Two years into the COVID-19 era, financial advisors are on notice that they’re about to be hit with an epidemic of a different sort, and now is the time to prepare.

When the stratospheric increase in at-home drinking between 2019 and 2020 turned the average cul-de-sac kitchen or den into an open bar, the reasons were easily identified: extended lockdowns, kids home from school, working from home, not working at all, parents in assisted living or nursing homes, and social isolation. Many people who were just managing to keep everything above water prior to March 2020 suddenly found themselves drowning.

But surprisingly 2021, a year marked with the relief of vaccination and something of a return to business as usual, might be on a par with last year in terms of private alcohol consumption. What started as a short-term crutch for many people may have turned into a longer-term habit, and financial advisors are finding themselves in the unenviable position of having to wrestle with the knowledge that once substance use turns into substance abuse, the impact on a client’s financial security can be devastating.

“My business has doubled,” said Amanda Koplin, the founder of Koplin Consulting in San Antonio, a nationwide concierge mental health treatment service that works with other professionals—including financial advisors—to connect struggling clients with whatever level of service will help them, from in-home therapy appointments to live-in care. “And most everyone I talk to, their business has doubled, too.”

Prior to the pandemic, Koplin was often a panelist at financial advisor conferences where she educated advisors on how to address the issue of substance abuse with their clients or with clients’ family members.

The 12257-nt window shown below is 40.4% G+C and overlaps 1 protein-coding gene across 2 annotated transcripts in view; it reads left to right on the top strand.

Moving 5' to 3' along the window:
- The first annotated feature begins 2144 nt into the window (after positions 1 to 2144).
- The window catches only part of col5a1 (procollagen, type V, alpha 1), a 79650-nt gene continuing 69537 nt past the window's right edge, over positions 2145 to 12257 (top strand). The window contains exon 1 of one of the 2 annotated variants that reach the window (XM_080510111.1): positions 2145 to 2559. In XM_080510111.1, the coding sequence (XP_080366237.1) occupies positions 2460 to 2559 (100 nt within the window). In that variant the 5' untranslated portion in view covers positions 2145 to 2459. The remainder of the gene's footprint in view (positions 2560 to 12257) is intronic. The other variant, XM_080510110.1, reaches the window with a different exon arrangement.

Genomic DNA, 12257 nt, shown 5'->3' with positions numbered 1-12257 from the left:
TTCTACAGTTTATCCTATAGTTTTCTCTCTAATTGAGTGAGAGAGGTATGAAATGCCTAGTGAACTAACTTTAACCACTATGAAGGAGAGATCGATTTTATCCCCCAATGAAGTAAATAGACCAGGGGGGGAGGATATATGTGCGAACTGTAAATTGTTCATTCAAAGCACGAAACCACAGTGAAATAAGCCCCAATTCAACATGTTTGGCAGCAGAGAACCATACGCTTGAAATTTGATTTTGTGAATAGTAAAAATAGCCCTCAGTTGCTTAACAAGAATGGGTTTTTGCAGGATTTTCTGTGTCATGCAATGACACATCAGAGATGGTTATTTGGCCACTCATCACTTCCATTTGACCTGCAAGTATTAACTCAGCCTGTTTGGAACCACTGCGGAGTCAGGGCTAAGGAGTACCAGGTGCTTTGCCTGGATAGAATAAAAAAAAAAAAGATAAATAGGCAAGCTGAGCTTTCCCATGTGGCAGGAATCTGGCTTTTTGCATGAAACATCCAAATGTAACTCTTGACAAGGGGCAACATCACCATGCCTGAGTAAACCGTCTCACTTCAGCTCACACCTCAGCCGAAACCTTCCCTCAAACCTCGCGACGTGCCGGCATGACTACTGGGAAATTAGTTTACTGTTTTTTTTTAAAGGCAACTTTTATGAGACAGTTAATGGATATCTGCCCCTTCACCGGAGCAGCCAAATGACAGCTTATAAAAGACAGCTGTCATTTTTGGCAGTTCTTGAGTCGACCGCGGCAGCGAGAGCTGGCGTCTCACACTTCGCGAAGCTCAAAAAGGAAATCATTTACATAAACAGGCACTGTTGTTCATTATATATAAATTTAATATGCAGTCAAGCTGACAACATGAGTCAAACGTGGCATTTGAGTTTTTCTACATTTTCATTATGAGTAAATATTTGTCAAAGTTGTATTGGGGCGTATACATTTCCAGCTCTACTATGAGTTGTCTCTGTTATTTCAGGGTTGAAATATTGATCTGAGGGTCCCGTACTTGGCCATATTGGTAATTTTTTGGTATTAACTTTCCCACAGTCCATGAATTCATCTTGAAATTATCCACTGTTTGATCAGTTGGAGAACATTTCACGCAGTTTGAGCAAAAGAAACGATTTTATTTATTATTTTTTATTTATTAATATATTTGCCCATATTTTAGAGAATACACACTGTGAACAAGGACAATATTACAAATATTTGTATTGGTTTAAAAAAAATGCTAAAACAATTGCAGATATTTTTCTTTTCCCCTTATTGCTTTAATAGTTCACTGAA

“I think many advisors know when there’s an issue, and that’s why they’d show up to these presentations,” she said. “My goal was to train them to identify the problem and connect their clients to resources. They don’t have to become the therapist, or the hero, or the savior. They just have to connect their clients to the resources they need.”

Ashley Folkes, a CFP at Bridgeworth Wealth Management in Birmingham, Alabama, described his practice as a highly social one, both in the office and out in the community. Prior to COVID-19, he said he was used to bumping into clients often when out and about.

“I pride myself on building deep, caring relationships with my clients. But with Covid, I’m not seeing them once year,” he said. “It’s happened a few times in my career where a spouse has reached out to me and said, ‘He’s struggling with this.’ But Covid seems to have made it worse.”

After almost two years of spending a lot of time at home, with 24/7 access to alcohol and more privacy than was good for them, potentially more clients would be showing up with signs of overuse, Folkes said, except that very few clients are see him in person now. 

“In the past it would happen where clients come in, their faces are red, they’ve put on fifteen pounds and are a little shaky. But now we're at home, and people can cover it up better,” he said. “Addiction doesn't discriminate, so it doesn’t matter if they’re teachers or nurses or people with $70 million or $80 million in assets. We see it in our industry as a matter of course.”

To Catherine Seeber, vice president and a CFP at CAPTRUST in Lewes, Delaware, and formerly a three-year board member of the Financial Planning Association, servicing clients who are facing the challenge of overuse or addiction should be no different than with any other illness, even though she said she’s seen many an advisor duck the topic with clients completely.

“Specifically now during Covid, advisors should be contacting their clients more frequently anyway. More frequent contact for less amount of time,” she said, in order to keep conversations about goals and health going. “But most advisors don’t take advantage of those conversations to talk about addiction because it makes them uncomfortable.”

That level of discomfort will prevent an advisor from performing their job, she said, as there’s no reasonable way to talk about trusts, powers of attorney, fiduciary appointments, or even advise on portfolio allocation if there is no understanding of the personal and financial costs of addiction that might arise for the client.

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